Improved Productivity and Flexibility

Removing the reliance on passwords helps to improve the customer experience. By providing low-friction authentication challenges, companies can potentially increase security while also improving the overall user experience.

Achieve Industry and Regulatory Compliance

MFA can help companies comply with any industry regulations. MFA is necessary to satisfy the strong authentication requirement of PSD2. financial institutions are required to comply with PSD2.

Types of MFA Technologies

Hardware Tokens

These are small and easy to use hardware devices that an owner carries with them to authorize access to a small network. Supporting a strong authentication with one time passwords, Hardware tokens provide The Possession factor for multi-factor authentication while enabling enhanced security for banks and application providers who need to secure multiple applications using a single device.

Soft Tokens

Software or app-based tokens generate a one-time-use login pin. Generally, the tokens used for multi-factor authentication possession factor. The device, usually a smartphone, facilitates the token.

SMS Text Message and Voice 2FA

SMS text message and voice 2FA provide one time passwords to the user for authentication. The password is delivered to the user through either an SMS text message to the user’s mobile device or a voice message.

Push Notification

Push notifications send the authentication code or one-time password through to a user’s mobile device with a push notification. Instead of receiving a text message, the notification appears on the lock screen of the device.

Visual Cryptogram

This MFA technology uses a visual challenge contained in a graphical cryptogram made with a matrix of Color Dots. The customer uses the camera on their mobile device to take a photo of the cryptogram and then decrypt the transaction details inside it.

Mobile Authentication

Mobile authentication is the process of verifying a user with their phone or verifying the device itself. It allows users to log into secure locations and access resources from anywhere.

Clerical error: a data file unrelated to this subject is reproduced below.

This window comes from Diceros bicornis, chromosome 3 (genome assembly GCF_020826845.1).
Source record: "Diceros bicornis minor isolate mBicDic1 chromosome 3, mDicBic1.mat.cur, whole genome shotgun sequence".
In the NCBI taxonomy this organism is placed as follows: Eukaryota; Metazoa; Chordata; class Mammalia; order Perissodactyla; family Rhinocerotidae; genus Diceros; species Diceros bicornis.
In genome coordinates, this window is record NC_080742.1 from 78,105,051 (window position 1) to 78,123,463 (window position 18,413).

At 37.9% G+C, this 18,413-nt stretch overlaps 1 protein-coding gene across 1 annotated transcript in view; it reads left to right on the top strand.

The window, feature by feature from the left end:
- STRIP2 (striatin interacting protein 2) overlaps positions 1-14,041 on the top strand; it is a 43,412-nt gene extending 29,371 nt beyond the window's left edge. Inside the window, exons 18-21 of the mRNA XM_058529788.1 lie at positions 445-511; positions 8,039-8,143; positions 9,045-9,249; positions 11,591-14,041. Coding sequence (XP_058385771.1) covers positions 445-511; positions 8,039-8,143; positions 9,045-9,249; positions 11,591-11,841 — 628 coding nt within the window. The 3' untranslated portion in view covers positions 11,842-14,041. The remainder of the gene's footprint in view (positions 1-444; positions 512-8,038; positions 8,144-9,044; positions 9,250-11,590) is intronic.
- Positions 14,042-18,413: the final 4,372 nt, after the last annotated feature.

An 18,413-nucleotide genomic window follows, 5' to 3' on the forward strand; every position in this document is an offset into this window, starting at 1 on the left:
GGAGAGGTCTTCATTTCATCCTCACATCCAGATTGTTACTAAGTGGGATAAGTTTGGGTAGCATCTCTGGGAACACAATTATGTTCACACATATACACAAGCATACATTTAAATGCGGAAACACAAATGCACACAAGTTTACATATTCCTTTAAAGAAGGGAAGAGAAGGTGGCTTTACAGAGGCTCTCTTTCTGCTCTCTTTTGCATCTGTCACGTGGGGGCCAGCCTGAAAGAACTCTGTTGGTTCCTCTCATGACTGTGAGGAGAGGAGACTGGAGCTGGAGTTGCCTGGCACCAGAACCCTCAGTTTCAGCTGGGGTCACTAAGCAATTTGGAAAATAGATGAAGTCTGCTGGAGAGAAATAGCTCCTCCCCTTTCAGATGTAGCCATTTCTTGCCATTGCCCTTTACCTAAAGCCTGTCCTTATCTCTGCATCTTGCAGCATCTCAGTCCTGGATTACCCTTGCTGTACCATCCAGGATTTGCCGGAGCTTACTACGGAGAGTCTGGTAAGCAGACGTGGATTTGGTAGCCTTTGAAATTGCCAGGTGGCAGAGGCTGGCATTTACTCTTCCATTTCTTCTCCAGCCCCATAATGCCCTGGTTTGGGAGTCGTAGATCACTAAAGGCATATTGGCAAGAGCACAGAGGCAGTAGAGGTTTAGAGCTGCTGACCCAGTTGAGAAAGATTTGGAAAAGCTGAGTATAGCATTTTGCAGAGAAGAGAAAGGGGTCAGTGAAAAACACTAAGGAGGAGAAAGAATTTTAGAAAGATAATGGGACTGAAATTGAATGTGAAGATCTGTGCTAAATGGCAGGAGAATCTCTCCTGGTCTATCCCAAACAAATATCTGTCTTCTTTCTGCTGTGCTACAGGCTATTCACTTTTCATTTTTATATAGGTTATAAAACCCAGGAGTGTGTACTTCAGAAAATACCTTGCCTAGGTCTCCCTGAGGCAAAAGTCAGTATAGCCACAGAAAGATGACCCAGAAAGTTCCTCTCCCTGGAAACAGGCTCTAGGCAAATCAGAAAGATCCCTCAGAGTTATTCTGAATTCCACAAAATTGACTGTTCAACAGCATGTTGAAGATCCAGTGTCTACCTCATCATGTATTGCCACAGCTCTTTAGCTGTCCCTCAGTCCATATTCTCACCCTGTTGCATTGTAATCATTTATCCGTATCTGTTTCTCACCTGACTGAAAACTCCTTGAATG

Biometric Authentication

Biometric authentication leverages face recognition or a fingerprint scan to accurately and securely authenticate users even on mobile devices. Biometric authentication also includes behavioral authentication to provide an invisible layer of security that continuously authenticates the end-user by the unique ways they interact with their mobile device or computer with a swipe pattern, a mouse movement, keystroke, and more.

Why You Need MFA

Authentication methods that rely on more than a single factor are more difficult to compromise. Properly designed and implemented are more reliable and a stronger deterrent for cyber crimes than simply relying on username and password authentication alone. The username-password authentication is much more difficult to defend against security breaches that compromise data security. The data breaches may result in serious damage to the organization or the consumer with sewing data, phishing attacks, identity theft, brute force attacks, and more.

MFA requires users to prove their identities with two or more verification methods before they can access information. If one factor is compromised, the attacker still has at least one more barrier to get through before being able to access anything.

Where You Can Use MFA

MFA needs to be used when accessing any kind of sensitive data; for instance:

  • When you visit your Facebook, Google, or Microsoft accounts from a new location or device, you use MFA with the knowledge factor (the password) and possession factor (your mobile phone) to approve before you can log-in.
  • When you access your bank account at an ATM, you use multi-factor authentication by having something you know (the PIN) along with something you have (your ATM card.) Some banks, like Wells Fargo, are now allowing you to use your mobile device in place of an ATM card to conduct ATM transactions. This approach still uses the knowledge and possession factors, but changes the possession from your ATM card to your smartphone.
  • When you use your mobile phone, you use MFA by something you have (your phone) and something you are (your facial scan or fingerprint) or other biometric information (such as a pattern on the lock screen) on the device. Instead of something you are, you may also use something you know (a PIN) to unlock your device.
  • Good multi-factor authentication allows for security while providing the ability to seamlessly do so when accessing the features and functions of a service provider.